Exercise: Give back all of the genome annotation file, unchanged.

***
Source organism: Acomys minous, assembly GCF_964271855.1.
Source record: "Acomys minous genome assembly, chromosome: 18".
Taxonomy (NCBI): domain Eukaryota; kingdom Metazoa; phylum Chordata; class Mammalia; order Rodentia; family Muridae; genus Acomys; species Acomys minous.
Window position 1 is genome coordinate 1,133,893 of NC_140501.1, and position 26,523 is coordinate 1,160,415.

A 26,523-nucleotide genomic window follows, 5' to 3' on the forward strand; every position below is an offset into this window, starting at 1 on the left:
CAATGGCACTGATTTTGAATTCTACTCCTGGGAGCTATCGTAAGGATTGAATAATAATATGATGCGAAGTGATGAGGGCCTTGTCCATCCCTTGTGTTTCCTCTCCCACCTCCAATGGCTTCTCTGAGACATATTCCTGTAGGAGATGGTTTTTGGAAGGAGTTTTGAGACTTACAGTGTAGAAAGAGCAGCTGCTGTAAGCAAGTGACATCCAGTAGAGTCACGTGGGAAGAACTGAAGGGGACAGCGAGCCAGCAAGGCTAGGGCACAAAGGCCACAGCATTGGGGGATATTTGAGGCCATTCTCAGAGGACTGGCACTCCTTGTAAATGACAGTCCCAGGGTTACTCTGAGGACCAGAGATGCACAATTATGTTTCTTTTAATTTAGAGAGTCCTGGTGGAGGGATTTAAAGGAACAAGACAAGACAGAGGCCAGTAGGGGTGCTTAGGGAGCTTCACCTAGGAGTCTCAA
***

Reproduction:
Source organism: Acomys minous, assembly GCF_964271855.1.
Source record: "Acomys minous genome assembly, chromosome: 18".
Taxonomy (NCBI): domain Eukaryota; kingdom Metazoa; phylum Chordata; class Mammalia; order Rodentia; family Muridae; genus Acomys; species Acomys minous.
Window position 1 is genome coordinate 1,133,893 of NC_140501.1, and position 26,523 is coordinate 1,160,415.

A 26,523-nucleotide genomic window follows, 5' to 3' on the forward strand; every position below is an offset into this window, starting at 1 on the left:
CAATGGCACTGATTTTGAATTCTACTCCTGGGAGCTATCGTAAGGATTGAATAATAATATGATGCGAAGTGATGAGGGCCTTGTCCATCCCTTGTGTTTCCTCTCCCACCTCCAATGGCTTCTCTGAGACATATTCCTGTAGGAGATGGTTTTTGGAAGGAGTTTTGAGACTTACAGTGTAGAAAGAGCAGCTGCTGTAAGCAAGTGACATCCAGTAGAGTCACGTGGGAAGAACTGAAGGGGACAGCGAGCCAGCAAGGCTAGGGCACAAAGGCCACAGCATTGGGGGATATTTGAGGCCATTCTCAGAGGACTGGCACTCCTTGTAAATGACAGTCCCAGGGTTACTCTGAGGACCAGAGATGCACAATTATGTTTCTTTTAATTTAGAGAGTCCTGGTGGAGGGATTTAAAGGAACAAGACAAGACAGAGGCCAGTAGGGGTGCTTAGGGAGCTTCACCTAGGAGTCTCAA